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Humanitarian organisation a leader in economic justice

Updated: Sep 26


Basma Nazer, 34 years old from Jordan runs a social enterprise called Khoyoot translating as Threads partnering with women in a refugee camp to produce hand embroidered products. PHOTO: ImageCollab

CARE International, a humanitarian organisation fighting global poverty and providing lifesaving assistance in emergencies, has been selected by the Generation Equality Forum core group as a global leader of the Action Coalition on Economic Justice and Rights. This is one of six coalitions bringing together a diverse group of public, private and civil society organizations tasked with working together over the next five years to accelerate progress for women and girls through actions that will tackle systemic barriers to gender inequality. Sofia Sprechmann Sineiro, secretary general of CARE International, says as we struggle to defeat COVID-19 and see years of hard-won progress on women’s rights at risk of reversal, now is the time to come together to develop a global game plan that will deliver a quantum leap forward for women’s economic empowerment and human rights. She says this was part of the promise in the 1995 Beijing Declaration and Platform for Action, yet much needs to be done and this action coalition could not be coming at a more critical time. “Women have long been seen as critical agents of post-crisis recovery and investing in gender equality has the potential to stimulate the economy and reverse losses to global wealth by up to $160 trillion. CARE International has a long history of working on economic justice for women based on a deep-rooted understanding that when women earn, everyone benefits,” says Sprechmann Sineiro. As an example the humanitarian organization pioneered the first Village Savings and Loans Associations (VSLAs) in Niger, West Africa in 1991. Today VSLAs operate across over 54 countries with over 8.4 million members generating an average of $2.34 billion financial transactions each year.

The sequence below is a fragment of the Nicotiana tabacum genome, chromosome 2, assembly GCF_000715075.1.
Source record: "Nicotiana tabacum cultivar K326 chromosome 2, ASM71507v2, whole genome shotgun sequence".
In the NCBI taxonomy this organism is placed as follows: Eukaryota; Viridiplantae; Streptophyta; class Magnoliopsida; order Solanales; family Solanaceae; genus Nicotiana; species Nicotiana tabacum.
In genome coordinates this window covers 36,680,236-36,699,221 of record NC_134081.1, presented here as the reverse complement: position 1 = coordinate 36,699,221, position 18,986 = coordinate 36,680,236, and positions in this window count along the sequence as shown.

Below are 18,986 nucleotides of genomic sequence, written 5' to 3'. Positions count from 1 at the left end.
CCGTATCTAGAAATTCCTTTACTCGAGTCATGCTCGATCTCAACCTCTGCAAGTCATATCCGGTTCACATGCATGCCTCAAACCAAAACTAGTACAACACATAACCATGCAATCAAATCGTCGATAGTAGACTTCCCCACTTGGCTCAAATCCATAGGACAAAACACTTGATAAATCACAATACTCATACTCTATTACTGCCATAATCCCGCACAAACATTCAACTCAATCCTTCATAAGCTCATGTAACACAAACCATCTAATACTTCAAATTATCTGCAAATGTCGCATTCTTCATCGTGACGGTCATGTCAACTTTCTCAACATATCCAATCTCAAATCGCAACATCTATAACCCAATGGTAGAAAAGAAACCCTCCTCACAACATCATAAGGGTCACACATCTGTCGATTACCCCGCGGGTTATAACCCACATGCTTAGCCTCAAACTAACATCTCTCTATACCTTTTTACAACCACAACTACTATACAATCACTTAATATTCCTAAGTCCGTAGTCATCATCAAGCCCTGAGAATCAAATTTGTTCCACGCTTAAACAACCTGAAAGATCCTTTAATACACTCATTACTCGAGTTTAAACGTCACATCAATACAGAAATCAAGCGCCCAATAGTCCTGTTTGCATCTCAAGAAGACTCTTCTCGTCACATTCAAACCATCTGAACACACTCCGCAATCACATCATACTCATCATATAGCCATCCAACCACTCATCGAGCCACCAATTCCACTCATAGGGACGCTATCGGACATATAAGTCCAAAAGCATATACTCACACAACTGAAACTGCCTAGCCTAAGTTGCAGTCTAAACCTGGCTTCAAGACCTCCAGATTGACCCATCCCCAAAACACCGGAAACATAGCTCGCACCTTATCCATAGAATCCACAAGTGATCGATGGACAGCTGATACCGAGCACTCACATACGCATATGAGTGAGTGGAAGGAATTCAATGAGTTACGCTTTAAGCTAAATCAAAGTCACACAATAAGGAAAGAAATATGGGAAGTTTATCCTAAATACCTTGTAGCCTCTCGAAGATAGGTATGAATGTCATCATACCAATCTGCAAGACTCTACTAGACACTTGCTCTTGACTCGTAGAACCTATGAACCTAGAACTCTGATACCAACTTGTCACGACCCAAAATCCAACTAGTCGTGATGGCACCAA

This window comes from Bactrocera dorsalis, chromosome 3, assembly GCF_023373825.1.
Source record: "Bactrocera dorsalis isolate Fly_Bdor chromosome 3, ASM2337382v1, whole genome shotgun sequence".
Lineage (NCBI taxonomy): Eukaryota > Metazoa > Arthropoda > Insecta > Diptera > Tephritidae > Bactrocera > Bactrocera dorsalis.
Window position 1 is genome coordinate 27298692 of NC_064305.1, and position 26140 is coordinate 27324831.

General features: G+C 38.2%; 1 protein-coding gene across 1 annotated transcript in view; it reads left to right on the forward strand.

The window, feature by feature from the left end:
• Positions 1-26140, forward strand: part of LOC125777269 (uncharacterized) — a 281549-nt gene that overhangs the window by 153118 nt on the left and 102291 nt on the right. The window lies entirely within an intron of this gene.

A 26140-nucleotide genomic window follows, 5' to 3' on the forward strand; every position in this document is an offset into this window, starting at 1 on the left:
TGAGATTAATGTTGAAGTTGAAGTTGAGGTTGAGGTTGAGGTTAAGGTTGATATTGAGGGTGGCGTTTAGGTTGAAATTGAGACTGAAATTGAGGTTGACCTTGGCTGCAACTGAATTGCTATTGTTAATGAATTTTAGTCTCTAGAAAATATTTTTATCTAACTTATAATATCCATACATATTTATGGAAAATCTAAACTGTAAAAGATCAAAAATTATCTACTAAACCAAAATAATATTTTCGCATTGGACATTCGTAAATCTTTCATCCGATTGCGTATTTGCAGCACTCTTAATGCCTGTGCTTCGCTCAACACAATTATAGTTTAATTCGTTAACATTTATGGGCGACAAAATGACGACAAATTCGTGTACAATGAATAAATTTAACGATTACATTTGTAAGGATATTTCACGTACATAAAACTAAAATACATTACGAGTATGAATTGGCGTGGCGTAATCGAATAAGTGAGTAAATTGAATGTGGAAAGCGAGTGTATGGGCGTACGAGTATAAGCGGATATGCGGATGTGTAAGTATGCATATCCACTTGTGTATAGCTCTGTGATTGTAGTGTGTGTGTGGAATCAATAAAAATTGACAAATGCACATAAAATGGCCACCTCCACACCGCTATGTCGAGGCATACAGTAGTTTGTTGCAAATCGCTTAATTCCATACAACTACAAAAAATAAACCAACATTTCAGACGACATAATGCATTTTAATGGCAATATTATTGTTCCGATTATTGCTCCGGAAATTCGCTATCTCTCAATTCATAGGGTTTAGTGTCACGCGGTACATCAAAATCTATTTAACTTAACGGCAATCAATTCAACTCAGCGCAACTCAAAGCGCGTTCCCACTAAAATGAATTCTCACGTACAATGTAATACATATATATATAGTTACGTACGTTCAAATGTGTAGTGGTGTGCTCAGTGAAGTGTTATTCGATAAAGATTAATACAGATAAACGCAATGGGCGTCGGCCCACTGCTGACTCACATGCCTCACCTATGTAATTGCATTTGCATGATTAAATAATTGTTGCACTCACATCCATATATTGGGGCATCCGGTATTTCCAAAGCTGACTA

According to the secretary general, as part of the Action Coalition on Economic Justice and Rights, CARE will be led by grassroots women’s rights organizations, local women-led organizations, women’s movements and the women and girls they already partner within over 100 countries around the world. She says they are committed to ensuring they offer women and girls meaningful opportunities to participate as part of this action coalition and are accountable to them in return. “We will build on expertise and lessons we learned in local communities over the last 75 years to empower women and girls to drive breakthroughs on women and girls’ economic justice and rights. We will join forces with co-leaders including the Organization for Economic Cooperation and Development, the UN Capital Development Fund, governments of Mexico, Spain, South Africa, Sweden and Germany and civil society organizations,” says Sprechmann Sineiro.

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